‘Nice country you’ve got there’ Hague gets a soft ride on BBC’s ‘Hardtalk’

The February 6th edition of the BBC Two and BBC World News programme ‘Hardtalk’ featured presenter Stephen Sackur interviewing the British Foreign Secretary William Hague.

Most of the programme (which can be seen here) was dedicated to the subjects of Syria and to a lesser extent Afghanistan, but a segment towards the end related to what Sackur described as “important policy areas” and termed “Israel-Palestine”. 

That particular part of the programme was also aired separately on BBC News programmes and was in addition promoted on the BBC News website’s Middle East page

Sackur opened:

“The Americans, it seems, are going to publish their vision – their plan – for a two-state solution very soon. In getting ready for that, John Kerry warned the Israelis that if they reject this push for peace, he said, it is going to intensify calls for the isolation, for a boycott upon the Jewish state – upon Israel. Do you echo those sentiments? Do you see Israel’s isolation becoming more complete?”

William Hague: “Ah..he’s right to warn about that and I have warned Israeli leaders as well as Palestinians that much of the world will see this as the last chance at a two-state solution. You know, if John Kerry – and I really pay tribute to John Kerry and to the energy and the commitment that he has put into this – and many observers will say, if it doesn’t work – that if John Kerry with all of the weight of the United States, all his experience and standing in the Middle East and the world – cannot bring the two sides together to reach final status agreements, then who can?

SS: “But in talking of isolation of Israel, Kerry put Israeli government ministers’ backs up. One – Yuval Steinitz who was on my programme recently – he said in response to Kerry’s words: ‘Kerry is holding a gun to Israel’s head’. Is the EU, with its own boycott of Israeli businesses that have operations in occupied territory, is the EU putting a gun to Israel’s head?”

WH: “We don’t – just to be clear – we don’t have boycotts; we have guidelines.”

SS: “But you’re blocking loans and grants to….”

WH: “That is a different thing from a boycott. We’re not putting a gun…nobody is putting a gun to anybody’s head. In fact what the EU is offering is an unprecedented package of economic partnership and assistance to work with Israelis and Palestinians if this is successful. There is a real positive…”

SS: “And if it’s not? That’s the question: if it isn’t going to go further..”

WH: “If it isn’t, that can’t take place. And if it doesn’t happen, if there isn’t an agreement on these things, then I think it will be a very dark time both for Israelis and for Palestinians – for both sides actually. There are terrible consequences to fear. And certainly it would bring a great deal of international pressure on Israel, including at the United Nations and there’ve been many moves for Palestinians to seek greater recognition at the UN which would command a huge amount of international support. That is evident from previous votes. Britain hasn’t committed itself on that but…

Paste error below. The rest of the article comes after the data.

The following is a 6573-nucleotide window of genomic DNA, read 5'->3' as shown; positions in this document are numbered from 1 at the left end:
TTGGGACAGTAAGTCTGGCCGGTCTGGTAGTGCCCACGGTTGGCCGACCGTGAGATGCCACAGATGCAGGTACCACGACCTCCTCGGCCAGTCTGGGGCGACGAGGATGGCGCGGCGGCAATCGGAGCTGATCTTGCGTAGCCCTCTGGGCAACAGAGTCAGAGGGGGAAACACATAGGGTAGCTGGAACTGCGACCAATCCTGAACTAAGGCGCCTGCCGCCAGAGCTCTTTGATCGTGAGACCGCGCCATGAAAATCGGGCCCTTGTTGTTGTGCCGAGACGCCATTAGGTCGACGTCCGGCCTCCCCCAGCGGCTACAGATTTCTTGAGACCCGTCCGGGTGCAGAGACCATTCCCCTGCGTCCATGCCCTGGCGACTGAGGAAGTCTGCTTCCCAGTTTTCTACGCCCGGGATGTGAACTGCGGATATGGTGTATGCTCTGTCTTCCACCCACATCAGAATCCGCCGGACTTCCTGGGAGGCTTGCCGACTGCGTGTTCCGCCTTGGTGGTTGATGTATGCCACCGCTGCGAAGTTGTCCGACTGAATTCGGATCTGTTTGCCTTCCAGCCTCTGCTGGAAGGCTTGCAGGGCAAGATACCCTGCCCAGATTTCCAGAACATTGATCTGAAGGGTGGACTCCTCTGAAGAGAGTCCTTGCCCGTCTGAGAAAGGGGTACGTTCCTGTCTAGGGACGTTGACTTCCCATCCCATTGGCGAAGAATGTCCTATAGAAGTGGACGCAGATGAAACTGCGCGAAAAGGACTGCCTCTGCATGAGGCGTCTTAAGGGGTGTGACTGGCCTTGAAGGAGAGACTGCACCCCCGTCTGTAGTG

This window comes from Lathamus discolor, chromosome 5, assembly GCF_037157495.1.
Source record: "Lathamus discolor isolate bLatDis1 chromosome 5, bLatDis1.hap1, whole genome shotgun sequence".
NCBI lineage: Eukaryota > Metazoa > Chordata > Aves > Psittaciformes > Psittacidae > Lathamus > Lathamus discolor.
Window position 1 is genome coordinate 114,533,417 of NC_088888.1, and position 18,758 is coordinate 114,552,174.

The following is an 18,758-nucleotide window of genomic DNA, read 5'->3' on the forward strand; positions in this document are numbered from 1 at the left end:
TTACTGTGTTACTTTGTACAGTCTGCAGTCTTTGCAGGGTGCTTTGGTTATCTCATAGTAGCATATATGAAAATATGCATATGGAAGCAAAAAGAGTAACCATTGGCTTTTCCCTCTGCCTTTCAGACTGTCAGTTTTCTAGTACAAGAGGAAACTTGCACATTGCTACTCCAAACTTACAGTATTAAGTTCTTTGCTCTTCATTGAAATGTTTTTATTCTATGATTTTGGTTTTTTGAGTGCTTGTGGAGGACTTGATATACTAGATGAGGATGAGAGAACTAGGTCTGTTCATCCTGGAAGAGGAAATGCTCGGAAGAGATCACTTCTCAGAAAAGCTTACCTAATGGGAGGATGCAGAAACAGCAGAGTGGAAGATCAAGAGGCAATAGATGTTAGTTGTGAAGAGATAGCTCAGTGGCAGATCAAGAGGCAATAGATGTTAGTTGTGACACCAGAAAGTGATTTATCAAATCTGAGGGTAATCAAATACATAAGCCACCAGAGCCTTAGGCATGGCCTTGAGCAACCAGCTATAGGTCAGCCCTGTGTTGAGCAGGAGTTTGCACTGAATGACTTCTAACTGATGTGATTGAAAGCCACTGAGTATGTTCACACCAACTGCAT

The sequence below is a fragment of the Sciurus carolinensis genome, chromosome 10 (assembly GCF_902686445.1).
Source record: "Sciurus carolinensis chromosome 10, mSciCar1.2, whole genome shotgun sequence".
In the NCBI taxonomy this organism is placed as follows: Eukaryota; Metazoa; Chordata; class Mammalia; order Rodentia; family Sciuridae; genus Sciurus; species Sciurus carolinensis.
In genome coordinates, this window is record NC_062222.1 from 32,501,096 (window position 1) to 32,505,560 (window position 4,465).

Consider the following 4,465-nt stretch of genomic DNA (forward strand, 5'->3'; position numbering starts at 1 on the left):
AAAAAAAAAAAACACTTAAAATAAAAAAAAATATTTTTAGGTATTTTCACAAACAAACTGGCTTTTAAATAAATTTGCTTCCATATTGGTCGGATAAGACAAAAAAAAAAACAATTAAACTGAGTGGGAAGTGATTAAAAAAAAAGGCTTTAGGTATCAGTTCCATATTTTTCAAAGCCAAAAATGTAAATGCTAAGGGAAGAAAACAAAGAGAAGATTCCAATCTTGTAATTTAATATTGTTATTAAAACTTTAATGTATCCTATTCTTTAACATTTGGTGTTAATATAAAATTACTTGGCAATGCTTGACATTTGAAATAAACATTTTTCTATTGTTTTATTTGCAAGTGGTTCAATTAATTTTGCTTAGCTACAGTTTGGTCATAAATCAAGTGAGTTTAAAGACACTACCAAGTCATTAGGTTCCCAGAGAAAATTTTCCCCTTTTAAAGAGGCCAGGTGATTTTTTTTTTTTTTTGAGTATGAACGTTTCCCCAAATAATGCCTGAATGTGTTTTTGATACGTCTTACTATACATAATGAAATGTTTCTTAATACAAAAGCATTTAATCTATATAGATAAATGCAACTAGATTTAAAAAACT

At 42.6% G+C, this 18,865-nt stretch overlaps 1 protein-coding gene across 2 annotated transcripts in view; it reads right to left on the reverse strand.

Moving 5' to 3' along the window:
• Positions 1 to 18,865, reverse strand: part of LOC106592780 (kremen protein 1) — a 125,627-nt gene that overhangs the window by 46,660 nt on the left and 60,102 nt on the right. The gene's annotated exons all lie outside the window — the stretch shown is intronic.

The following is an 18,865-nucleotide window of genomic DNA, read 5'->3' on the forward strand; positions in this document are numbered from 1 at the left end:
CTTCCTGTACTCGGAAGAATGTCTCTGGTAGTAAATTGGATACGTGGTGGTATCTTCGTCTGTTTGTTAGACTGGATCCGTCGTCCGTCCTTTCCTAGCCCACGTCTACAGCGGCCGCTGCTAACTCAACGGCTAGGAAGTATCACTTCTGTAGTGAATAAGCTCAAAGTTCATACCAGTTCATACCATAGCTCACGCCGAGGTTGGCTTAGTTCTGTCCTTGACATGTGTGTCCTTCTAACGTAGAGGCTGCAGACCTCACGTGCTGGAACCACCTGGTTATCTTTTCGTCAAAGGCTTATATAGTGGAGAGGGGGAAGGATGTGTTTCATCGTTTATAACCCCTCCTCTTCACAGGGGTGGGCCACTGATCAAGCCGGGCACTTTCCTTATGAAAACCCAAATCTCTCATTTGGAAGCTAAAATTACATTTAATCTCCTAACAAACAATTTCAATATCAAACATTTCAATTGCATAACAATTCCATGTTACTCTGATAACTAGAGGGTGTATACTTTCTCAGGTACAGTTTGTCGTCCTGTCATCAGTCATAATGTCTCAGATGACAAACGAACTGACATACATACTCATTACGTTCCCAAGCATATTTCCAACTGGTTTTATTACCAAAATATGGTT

SS: “But if we’re painting that scenario – exactly – if we’re painting that scenario…”

WH: “It would be difficult for Israel but it would be difficult for Palestinians as well because without embracing a two-state solution, their situation would be pretty desperate as well.”

As we see, not only did Sackur provide a platform for the promotion (and subsequent BBC amplification) of Hague’s blatant ‘nice country you’ve got there; would be a pity if anything happened to it’ tactics, but he failed utterly to clarify to viewers that Hague’s presentation of the issue as though it were all down to what the parties involved want to do – rather than what they are currently capable of doing – is plainly ridiculous.

Viewers were at no point made aware of the fact that the party negotiating on behalf of the Palestinians does not include the faction – Hamas – which secured the largest number of votes in the last PLC elections. They were not told that the current president of the Palestinian Authority lacks the authority or the ability to sign any agreement seeing as his term of office expired over five years ago and elections are long overdue and currently impossible to carry out. Neither was it made clear that the Palestinian Authority has no control whatsoever over the Gaza Strip – one of two areas projected to become part of a future Palestinian state – and Sackur avoided asking Hague how any signed peace agreement could possibly be implemented in an area ruled by a third-party terrorist group which categorically rejects the two-state solution, is committed to the destruction of one party to any potential agreement and has a significant presence (along with additional rejectionist terrorist groups) in the area which is controlled at present by the Palestinian Authority. 

But Hague also got off scot-free with regard to other issues. Sackur failed to challenge him on the subject of UK government and EU funding for organisations and NGOs which promote, support and operate the BDS movement against Israel. He failed to demand accountability from Hague regarding the doublespeak of a UK government which claims in public to be opposed to any boycott of Israel and yet, for example, funds the British Council and Arts Council England – both of which have in turn funded the BDS supporting, anti-two-state solution project known as the PalFest.  Neither did he solicit a response from Hague with regard to the recent claim published in an Israeli newspaper according to which a senior British diplomat told a reporter “It’s my job to f*** settlement factories like this one in Ein Gedi”.